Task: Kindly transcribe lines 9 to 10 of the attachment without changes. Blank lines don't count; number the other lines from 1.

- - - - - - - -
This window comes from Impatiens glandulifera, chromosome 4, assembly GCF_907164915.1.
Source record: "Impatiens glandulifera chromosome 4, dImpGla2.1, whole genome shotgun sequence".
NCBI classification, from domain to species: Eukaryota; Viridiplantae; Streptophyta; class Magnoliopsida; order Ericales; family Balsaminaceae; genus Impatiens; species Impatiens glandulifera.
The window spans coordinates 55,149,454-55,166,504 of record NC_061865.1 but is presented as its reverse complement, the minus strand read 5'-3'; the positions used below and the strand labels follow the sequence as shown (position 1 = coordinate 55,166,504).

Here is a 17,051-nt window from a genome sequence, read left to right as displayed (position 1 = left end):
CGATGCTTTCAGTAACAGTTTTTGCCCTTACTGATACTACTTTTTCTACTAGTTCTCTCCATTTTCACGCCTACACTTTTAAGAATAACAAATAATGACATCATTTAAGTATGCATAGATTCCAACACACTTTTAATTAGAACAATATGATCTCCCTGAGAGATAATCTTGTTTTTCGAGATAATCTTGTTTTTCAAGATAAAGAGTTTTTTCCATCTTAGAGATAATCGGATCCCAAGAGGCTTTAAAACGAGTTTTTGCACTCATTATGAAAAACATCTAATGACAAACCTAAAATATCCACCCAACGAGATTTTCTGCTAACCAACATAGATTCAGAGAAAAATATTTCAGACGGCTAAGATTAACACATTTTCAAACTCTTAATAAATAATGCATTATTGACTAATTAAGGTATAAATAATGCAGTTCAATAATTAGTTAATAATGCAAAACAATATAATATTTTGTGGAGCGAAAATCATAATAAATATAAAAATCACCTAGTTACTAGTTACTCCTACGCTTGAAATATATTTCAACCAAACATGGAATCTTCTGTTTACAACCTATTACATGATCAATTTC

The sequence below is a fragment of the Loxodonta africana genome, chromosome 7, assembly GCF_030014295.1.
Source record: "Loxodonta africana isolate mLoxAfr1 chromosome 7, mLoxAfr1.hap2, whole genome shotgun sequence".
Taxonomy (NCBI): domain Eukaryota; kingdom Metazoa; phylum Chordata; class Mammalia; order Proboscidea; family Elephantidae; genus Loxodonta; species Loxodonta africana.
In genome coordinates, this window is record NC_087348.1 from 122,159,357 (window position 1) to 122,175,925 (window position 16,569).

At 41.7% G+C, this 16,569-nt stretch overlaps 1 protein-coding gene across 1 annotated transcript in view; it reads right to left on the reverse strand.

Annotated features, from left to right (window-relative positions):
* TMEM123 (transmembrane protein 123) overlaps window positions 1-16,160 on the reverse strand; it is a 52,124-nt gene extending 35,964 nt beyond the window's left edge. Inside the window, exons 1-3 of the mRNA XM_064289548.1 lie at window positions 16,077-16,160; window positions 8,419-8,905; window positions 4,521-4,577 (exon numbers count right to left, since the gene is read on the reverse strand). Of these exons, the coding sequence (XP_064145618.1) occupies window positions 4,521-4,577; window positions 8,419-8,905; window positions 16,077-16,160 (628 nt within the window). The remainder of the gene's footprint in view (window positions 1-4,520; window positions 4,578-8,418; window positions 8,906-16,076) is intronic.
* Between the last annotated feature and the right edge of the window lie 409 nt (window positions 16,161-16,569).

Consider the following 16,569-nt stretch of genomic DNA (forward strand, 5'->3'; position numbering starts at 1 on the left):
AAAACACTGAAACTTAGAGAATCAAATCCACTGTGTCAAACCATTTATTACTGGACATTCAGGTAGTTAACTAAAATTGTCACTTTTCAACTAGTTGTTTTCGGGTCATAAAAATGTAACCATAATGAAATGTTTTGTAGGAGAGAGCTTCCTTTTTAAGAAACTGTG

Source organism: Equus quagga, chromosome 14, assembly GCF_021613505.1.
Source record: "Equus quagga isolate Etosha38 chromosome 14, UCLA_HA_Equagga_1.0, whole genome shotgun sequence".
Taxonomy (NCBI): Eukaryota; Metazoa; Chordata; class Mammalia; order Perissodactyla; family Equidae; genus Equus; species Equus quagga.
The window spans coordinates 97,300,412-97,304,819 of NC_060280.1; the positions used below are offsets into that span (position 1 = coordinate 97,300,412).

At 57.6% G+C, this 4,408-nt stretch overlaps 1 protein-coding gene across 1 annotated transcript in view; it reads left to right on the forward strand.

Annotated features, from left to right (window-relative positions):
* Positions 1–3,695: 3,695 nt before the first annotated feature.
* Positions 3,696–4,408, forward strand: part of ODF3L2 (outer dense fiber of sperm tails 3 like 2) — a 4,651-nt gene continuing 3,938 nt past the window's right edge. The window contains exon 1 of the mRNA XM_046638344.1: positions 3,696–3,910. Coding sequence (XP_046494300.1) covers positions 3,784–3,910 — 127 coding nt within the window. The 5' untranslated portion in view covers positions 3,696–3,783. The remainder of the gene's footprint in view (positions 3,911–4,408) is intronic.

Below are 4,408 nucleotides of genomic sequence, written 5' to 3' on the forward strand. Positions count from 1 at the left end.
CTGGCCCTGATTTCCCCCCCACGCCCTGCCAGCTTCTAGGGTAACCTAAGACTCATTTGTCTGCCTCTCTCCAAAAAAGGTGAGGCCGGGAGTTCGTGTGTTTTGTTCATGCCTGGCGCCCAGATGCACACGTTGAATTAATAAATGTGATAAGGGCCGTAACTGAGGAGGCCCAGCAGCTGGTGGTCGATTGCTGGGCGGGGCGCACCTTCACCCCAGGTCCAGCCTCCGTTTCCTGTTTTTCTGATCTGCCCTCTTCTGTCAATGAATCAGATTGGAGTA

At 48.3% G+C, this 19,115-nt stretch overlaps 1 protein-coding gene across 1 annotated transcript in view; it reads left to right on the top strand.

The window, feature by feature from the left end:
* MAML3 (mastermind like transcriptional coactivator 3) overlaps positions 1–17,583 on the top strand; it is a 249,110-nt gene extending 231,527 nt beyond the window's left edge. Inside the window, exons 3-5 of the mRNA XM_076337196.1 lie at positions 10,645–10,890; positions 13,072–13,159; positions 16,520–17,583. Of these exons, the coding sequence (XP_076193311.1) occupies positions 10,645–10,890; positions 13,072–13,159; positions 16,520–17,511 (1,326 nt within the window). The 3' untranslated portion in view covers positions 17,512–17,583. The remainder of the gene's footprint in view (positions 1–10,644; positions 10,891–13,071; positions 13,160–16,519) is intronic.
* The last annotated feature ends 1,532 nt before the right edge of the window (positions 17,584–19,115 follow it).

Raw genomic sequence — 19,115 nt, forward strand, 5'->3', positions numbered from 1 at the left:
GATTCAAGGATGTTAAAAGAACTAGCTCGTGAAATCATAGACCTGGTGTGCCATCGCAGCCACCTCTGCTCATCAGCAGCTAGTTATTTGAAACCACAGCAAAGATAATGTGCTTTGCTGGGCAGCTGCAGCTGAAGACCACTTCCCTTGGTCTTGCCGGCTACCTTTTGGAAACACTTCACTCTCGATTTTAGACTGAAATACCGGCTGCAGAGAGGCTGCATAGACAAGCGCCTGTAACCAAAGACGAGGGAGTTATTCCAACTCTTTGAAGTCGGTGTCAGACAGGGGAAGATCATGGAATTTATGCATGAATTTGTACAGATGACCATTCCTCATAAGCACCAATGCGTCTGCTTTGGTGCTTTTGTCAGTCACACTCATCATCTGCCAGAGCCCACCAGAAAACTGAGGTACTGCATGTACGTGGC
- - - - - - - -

Taxonomy (NCBI): domain Eukaryota; kingdom Metazoa; phylum Chordata; class Mammalia; order Proboscidea; family Elephantidae; genus Loxodonta; species Loxodonta africana.
In genome coordinates, this window is record NC_087348.1 from 122,159,357 (window position 1) to 122,175,925 (window position 16,569).